Trapped in the Past

User Rating: 7 | Batman: Arkham Origins PS3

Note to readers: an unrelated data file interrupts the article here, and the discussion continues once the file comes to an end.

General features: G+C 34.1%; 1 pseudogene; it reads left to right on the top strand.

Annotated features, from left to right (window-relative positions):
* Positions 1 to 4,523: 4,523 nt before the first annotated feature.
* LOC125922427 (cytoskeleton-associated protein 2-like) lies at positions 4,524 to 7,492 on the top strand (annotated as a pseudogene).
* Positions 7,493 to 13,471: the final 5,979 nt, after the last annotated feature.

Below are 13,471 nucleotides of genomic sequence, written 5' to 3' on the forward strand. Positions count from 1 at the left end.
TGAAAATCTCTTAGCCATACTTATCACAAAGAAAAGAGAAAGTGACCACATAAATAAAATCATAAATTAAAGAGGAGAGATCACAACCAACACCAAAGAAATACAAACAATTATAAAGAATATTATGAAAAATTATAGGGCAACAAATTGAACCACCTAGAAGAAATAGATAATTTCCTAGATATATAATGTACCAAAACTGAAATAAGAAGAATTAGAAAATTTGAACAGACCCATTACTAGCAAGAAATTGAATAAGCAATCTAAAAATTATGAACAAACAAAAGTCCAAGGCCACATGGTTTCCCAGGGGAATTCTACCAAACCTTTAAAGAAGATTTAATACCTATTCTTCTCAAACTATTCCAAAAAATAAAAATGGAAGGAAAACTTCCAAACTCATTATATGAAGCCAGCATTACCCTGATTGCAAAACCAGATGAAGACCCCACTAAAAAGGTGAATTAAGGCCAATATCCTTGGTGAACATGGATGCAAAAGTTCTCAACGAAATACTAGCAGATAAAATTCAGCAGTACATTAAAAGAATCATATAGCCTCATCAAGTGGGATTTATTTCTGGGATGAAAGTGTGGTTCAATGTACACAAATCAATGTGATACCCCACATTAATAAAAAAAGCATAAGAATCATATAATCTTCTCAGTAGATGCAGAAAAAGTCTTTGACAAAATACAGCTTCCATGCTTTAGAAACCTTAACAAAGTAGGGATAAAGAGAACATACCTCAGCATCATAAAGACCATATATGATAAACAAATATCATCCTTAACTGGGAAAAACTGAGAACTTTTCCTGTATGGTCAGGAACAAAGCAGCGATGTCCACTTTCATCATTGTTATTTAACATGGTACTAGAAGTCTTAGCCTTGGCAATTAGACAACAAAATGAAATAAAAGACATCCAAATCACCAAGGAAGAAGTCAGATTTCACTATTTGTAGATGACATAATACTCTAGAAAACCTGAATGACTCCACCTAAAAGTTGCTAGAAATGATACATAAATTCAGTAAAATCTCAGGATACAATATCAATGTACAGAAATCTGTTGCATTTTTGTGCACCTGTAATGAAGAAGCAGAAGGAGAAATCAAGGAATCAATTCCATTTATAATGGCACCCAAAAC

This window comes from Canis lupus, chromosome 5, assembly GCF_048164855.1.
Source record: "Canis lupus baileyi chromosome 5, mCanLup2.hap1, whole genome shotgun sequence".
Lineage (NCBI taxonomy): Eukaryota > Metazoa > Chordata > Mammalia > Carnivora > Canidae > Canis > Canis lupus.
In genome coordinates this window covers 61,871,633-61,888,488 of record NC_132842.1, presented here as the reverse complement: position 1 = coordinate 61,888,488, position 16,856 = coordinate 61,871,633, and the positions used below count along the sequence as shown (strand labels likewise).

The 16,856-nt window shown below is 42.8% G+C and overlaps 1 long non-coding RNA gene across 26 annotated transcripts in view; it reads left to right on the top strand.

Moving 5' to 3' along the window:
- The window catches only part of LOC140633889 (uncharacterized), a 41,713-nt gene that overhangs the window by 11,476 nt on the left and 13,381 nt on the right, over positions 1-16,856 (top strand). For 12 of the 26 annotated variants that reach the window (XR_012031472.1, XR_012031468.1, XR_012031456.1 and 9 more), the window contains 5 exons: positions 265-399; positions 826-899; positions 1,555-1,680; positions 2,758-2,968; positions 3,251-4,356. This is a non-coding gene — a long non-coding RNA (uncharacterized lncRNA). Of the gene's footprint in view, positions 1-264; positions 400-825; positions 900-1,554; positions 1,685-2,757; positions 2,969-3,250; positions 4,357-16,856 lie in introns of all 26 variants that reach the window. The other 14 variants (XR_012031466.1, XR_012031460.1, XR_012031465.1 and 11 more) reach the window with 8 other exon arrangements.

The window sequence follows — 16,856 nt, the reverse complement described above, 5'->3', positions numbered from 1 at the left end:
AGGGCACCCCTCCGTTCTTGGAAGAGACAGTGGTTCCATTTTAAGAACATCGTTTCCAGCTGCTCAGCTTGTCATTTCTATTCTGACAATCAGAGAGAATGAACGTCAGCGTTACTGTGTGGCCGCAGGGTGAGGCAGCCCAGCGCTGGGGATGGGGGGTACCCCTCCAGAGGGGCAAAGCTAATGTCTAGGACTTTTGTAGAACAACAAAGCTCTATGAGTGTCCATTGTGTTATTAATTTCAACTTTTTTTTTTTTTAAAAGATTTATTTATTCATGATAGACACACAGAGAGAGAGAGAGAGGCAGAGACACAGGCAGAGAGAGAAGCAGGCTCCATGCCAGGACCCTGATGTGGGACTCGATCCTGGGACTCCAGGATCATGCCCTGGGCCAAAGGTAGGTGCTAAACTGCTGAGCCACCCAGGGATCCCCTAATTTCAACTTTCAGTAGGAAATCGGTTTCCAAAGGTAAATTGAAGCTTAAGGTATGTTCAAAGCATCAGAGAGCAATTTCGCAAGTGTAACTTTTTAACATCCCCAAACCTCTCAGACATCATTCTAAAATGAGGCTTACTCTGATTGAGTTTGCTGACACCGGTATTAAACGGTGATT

Arkham Origins is a troubled game. It possesses a fantastic story that establishes the perfect foundation for the Arkham universe. In fact, this is probably one of my favorite Dark Knight tales out there, creating a thrilling back story that flawlessly demonstrates the excitement and repercussions of Batman's first encounter with the Joker. The gameplay is still solid in most regards, inheriting the same fluid fighting mechanics that made the Arkham games some of the best action games ever made. Boss battles have been fine-tuned to perfection, making each fight gripping and challenging, sharply contrasting those in the previous two Arkham titles. Even the acting is great, with fantastic performances by both Roger Craig Smith as the Caped Crusader and Troy Baker, the best voice actor of 2013, portraying a younger, volatile, and deliciously psychotic Joker that even rivals the work of Mark Hamill in the original games. With all this praise, it seems like Origins would be another stellar Batman experience. But it's not. Origins is a good game marred by repetitiveness and unwelcome additions that hold it back from being a truly memorable experience. For instance, the combat features the new Shock Gloves, along with all of your favorite old gadgets. These new weapons can destroy any shield or break any barrier standing between you and your foes, causing you to ridiculously overpower anyone who stands in your path. In Arkham City, each fight against a new foe, such as the ninjas from the League of Shadows, required planning and different combos in order to take down the opposition. Here, you can mash the square button once the gloves are powered, quickly ruining any enjoyment or challenge to the campaign by giving you a practically automatic victory. The fighting feels much shoddier in this game as well. While City's battles felt like I was establishing a rhythm with each broken bone, Origins' fights are a struggle just to connect Batman's fists to the skulls of the street thugs. Not only do punches consistently miss their marks, but rooms can also become packed as well. In one of the later fights, enemies start randomly spawning at exponential rates, making it nearly impossible to focus on the fight, as well as causing the game to lag. Arkham Origins' Gotham feels like a hollow version of Arkham City's masterful open world. Not all grappling points are functional, forcing you to think of alternate routes to seemingly accessible locations. What's worse about traversal, though, is the fact that you have to cross a long bridge when journeying from one end of the map to the next. This becomes extremely frustrating, since the game offers a fast-travel system via the Batwing that allows you to skip over these segments. Arkham City's world was fun to explore and full of secrets, making you want to soar over rooftops and plunge into alleyways to search for every last Easter egg. Here, the world is barren, featuring no incentive to explore or enjoy the near clone of the original open world, which is a striking missed opportunity. Overall, the greatest sin Arkham Origins commits is the fact that it's not an entertaining experience. Aside from the engaging plot, nearly everything that made Arkham City a masterpiece has been unnecessarily edited to fit the canon or just flat out dropped altogether. Riddle trophies and puzzles have been replaced by randomly scattered extortion packs, which require little to no skill to obtain and are extremely disappointing. Similarly, most of the side missions are copied and pasted from City, swapping the villains that are involved to make it seem novel. Even Detective Mode, which on the outset looked like an intuitive new gameplay feature to compliment the blood-pumping combat, is a monotonous quest searching for red triangles instead of legitimate investigation. When all is said and done, Arkham Origins is a game that should be played. The narrative is intense and occasionally unbelievable. Sadly, however, it doesn't receive the solid gameplay accompaniment it deserves. Too often I found myself wondering about what the game could have been, rather than enjoy the campaign I was playing. Fighting is fresh, but new additions cause the experience to feel much more hollow and less rewarding than in prior games, making you feel more like a player than the actual Dark Knight. While the flawless story, voice acting, and boss fights soar, the rest of Arkham Origins holds the game back from becoming the Batman prequel that the gaming industry truly deserves. 6.5/10